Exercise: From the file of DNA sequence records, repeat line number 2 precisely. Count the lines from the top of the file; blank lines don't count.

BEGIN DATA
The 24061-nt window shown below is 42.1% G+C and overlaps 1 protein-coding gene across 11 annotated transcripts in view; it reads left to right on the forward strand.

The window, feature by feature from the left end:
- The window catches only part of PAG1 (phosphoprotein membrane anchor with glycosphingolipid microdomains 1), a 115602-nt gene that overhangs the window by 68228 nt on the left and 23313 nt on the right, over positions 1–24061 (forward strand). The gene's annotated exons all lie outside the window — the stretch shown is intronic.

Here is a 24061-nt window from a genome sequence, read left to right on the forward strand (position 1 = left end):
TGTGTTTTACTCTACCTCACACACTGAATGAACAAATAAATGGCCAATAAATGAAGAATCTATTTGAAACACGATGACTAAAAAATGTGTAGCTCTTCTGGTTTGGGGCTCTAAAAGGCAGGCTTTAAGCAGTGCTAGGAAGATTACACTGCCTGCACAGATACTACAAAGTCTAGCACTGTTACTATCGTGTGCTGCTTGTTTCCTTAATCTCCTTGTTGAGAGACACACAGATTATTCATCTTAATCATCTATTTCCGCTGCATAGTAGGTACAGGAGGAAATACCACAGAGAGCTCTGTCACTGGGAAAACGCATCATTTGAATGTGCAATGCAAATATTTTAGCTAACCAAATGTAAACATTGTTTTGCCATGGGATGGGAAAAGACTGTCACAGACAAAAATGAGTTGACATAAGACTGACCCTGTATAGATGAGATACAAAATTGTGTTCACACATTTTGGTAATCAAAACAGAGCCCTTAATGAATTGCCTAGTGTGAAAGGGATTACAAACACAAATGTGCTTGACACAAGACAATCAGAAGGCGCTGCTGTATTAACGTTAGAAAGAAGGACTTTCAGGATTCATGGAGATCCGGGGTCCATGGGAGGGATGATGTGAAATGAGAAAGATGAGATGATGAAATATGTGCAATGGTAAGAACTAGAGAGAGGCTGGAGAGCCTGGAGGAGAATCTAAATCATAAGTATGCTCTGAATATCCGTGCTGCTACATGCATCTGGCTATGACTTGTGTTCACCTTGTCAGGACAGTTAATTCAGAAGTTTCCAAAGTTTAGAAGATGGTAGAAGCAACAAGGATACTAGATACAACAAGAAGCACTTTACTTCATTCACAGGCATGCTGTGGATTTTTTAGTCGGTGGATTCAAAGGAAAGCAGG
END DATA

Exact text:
The window, feature by feature from the left end: